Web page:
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Kenny同志

Chinglish signs

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Kenny同志

This is a picture I took this afternoon on my way to the bus station when I had collected two books from an express courier outlet.

In case anyone is interested, one book was 中國通史 by 呂思勉 and the other The Essential World History by Williiam J. Duiker and Jackson J. Spielvogel.

Here's the picture.

post-32043-0-39034400-1335263434_thumb.jpg

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tooironic

"Large building". Hehe. Is that any better than the oft-seen "mansion" though?

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jbradfor

Thought this was too good not to share. Virtual beer to whomever can figure out the Chinese.

post-15729-0-91004300-1337138021_thumb.jpg

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XiaoXi

Did you ever stop to think _why_ there is so much Chinglish in China? Its because the bosses are too stingy to hire anyone with decent English (a non Chinese perhaps) to at least check the translations. Its amazing how such incredibly short sentences can be wrong such as the famous - 小心地滑 translating to "Carefully slip". Why must I slip? I have to slip but I need to do it carefully? Two words and they get it wrong - amazing. Most of the time what happens in the boss is too tight to even hire a Chinese translator (never mind getting a native English speaker) and just tells "Jenny" from another department she needs to translate them all. Her English qualification - she's a young person...

Always the cheapest option is the one they take. One time in a restaurant I came across a menu with English translations that were so funny I actually wanted to one menu away. One dish was called something to the effect of "The crab fries the cabbage and tomatoes". Does he now? Wouldn't it be better to get the chef to do that.

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jbradfor

Exactly. And she has the brilliant idea of using a free on-line machine translation program. Problem solved! The other issue, of course, is that not speaking English, they really have no idea how bad it sounds.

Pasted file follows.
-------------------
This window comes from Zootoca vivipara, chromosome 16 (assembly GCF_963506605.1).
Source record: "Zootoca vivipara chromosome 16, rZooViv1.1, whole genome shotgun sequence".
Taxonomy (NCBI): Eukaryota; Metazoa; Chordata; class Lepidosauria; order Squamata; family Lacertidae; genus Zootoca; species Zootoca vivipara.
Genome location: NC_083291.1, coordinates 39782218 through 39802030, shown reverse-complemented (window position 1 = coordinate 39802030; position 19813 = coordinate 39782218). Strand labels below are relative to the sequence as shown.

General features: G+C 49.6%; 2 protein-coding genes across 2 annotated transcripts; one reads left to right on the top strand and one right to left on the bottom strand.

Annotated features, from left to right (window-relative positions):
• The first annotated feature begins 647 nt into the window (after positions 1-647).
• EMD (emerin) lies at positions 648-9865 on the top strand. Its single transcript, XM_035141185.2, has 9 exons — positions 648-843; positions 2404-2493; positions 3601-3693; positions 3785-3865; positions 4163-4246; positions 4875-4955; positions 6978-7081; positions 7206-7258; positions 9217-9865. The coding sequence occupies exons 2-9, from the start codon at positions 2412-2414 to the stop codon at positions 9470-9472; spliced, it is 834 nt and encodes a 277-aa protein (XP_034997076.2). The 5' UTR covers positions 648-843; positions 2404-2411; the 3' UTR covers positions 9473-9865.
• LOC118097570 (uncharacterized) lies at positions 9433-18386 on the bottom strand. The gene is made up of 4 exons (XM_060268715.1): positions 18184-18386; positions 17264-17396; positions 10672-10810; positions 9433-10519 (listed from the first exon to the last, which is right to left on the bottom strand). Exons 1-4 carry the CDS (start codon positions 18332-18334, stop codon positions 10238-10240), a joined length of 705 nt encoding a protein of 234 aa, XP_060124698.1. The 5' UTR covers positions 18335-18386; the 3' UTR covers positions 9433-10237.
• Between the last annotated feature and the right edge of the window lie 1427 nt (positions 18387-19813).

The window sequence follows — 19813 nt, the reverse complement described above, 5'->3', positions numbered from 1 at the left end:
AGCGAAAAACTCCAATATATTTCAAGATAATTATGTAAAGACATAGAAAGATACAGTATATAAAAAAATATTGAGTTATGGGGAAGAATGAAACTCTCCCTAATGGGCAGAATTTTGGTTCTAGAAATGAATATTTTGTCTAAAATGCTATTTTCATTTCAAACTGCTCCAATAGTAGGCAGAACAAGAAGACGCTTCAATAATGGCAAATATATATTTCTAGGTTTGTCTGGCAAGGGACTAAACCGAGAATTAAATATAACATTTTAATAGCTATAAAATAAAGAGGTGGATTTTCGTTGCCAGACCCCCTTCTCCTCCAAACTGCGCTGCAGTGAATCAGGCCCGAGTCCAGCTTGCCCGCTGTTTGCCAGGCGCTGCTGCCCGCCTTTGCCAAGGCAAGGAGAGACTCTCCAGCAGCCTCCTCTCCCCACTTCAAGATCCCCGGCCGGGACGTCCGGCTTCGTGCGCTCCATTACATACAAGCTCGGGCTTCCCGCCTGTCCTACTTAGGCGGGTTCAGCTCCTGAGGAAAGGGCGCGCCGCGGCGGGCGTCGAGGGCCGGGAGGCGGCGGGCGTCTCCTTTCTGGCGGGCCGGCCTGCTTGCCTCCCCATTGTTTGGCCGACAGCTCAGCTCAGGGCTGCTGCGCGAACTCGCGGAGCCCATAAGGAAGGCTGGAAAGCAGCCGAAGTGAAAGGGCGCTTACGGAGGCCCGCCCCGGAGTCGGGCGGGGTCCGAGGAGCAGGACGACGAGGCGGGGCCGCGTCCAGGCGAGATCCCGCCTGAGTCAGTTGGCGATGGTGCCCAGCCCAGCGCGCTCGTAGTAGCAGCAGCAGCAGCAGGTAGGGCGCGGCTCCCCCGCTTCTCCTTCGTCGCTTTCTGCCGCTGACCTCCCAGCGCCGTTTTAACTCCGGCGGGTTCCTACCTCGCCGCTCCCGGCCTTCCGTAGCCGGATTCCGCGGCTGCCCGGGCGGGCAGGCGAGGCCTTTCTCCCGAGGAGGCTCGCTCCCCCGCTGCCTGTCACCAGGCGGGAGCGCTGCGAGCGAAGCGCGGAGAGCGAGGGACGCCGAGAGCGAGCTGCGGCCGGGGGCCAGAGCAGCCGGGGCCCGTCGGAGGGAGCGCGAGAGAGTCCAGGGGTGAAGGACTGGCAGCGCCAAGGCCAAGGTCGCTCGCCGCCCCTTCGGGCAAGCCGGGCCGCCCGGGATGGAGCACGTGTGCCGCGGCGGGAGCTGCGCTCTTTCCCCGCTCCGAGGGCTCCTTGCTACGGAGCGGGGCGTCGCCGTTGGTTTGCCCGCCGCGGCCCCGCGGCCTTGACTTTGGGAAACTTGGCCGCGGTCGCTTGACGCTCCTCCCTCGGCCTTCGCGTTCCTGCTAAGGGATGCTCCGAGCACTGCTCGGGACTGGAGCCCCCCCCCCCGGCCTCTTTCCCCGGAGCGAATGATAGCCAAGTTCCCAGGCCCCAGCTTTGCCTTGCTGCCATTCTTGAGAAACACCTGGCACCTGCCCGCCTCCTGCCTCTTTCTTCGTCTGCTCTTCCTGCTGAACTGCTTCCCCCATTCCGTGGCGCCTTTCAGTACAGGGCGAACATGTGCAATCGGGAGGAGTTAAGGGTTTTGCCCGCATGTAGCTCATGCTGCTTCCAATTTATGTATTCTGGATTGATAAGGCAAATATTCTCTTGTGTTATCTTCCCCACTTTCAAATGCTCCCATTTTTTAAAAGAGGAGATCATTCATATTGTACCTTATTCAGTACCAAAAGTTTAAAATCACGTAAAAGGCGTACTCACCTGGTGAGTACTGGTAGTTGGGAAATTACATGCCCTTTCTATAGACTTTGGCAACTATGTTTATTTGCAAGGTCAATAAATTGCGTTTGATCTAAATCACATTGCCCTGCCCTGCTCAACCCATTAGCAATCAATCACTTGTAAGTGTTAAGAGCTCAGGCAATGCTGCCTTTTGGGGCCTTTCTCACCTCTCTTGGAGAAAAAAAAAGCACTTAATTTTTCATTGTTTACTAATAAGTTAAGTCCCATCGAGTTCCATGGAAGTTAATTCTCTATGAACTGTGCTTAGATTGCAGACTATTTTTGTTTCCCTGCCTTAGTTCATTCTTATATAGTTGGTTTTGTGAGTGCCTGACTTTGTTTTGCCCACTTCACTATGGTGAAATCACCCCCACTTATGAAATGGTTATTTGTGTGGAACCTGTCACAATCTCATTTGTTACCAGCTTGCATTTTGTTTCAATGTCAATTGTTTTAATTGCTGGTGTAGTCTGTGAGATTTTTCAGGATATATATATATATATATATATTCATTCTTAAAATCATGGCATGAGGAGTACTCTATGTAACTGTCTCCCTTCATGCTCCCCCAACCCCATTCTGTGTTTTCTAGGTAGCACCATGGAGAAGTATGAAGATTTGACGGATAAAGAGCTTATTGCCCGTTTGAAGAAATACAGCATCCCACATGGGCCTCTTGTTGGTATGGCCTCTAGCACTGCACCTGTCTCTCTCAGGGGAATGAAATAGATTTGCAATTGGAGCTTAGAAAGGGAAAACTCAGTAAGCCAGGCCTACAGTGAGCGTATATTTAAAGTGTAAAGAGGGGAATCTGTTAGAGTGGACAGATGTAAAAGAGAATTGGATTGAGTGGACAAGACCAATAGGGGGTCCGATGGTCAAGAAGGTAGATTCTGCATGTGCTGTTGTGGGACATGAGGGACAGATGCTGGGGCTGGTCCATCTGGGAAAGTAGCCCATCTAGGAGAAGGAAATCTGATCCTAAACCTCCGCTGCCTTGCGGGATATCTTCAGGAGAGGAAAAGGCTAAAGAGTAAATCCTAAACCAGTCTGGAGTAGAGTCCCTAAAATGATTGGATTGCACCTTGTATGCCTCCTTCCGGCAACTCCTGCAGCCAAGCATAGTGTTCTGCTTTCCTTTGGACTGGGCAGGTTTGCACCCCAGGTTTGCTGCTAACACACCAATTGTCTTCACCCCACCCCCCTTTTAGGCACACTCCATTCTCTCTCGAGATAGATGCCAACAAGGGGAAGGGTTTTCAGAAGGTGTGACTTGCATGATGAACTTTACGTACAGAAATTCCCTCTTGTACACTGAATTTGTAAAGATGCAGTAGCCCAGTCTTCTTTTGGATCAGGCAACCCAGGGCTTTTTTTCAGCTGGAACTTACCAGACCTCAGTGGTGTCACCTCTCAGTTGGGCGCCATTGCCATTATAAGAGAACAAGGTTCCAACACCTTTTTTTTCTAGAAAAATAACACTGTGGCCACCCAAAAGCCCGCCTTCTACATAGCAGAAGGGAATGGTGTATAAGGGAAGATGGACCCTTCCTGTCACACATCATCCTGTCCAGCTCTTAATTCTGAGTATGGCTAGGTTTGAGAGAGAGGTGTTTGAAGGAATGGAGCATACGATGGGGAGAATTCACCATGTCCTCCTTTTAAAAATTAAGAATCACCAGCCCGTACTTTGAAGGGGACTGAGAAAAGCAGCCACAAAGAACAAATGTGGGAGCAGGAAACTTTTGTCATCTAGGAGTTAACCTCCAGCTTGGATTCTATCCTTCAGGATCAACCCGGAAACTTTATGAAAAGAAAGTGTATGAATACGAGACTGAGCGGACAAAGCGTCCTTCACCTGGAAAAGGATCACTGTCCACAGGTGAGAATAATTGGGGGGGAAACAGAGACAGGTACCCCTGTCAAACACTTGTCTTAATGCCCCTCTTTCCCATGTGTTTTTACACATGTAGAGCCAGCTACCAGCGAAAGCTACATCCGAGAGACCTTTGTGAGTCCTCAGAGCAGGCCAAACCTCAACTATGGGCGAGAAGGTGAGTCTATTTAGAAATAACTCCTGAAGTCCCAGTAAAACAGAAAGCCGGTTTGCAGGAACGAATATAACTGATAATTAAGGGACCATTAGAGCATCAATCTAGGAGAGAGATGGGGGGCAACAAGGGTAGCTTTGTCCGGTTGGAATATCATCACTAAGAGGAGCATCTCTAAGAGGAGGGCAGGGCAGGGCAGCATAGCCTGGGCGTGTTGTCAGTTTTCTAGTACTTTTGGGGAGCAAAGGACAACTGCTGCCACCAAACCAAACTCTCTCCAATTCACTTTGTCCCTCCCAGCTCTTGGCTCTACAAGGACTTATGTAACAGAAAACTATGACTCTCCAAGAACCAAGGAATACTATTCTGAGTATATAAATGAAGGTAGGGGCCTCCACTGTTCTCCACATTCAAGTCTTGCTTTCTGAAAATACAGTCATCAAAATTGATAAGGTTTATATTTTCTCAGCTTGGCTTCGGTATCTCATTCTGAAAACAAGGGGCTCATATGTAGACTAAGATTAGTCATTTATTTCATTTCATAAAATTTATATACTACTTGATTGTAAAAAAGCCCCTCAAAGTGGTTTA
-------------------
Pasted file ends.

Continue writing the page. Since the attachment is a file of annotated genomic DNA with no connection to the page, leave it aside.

Here's the full sign. [Name of hotel removed to protect the guilty.]

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After seeing the Chinese, the Chinglish makes perfect sense to me. Which is actually really scary when you think about it.

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li3wei1

favourite menu items:

"nest of genes"

"sweat and sour fish"

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Kenny同志

I am curious. How would you translate 祥瑞大厦?

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jbradfor

Xiangrui Tower or Xiangrui Building.

We don't really have a lot of different names (in common usage, at least) for different types of buildings. At least in American English, "mansion" refers to a very large and expensive single-family house. As referenced in #2, one often sees it in translations of Chinese (especially Hong Kong) apartment buildings, but it sounds funny to my ears.

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anonymoose

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Lu
"sweat and sour fish"
I agree that this is funny, but I wouldn't really consider it Chinglish. It's just a spelling mistake. Really, why wouldn't 'sweat' rhyme with 'meat' or 'heat'? There's probably some linguistic reason, but even a native speaker with rusty spelling could conceivably get this wrong. Now the hotel sign is a different story...

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liuzhou
I agree that this is funny, but I wouldn't really consider it Chinglish.

Me neither. I've seen it in England. One London shop was selling "Extra sweat strawberries"

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fanglu

胆小和迅速增长的妓女

This sounds quite scary.

I've often wondered why we don't see more crazy Chinese signs. Given the cavalier attitude people seem to have towards their Chinese tattoos, you'd think western cities would be littered with 为卖 and 向让 signs.

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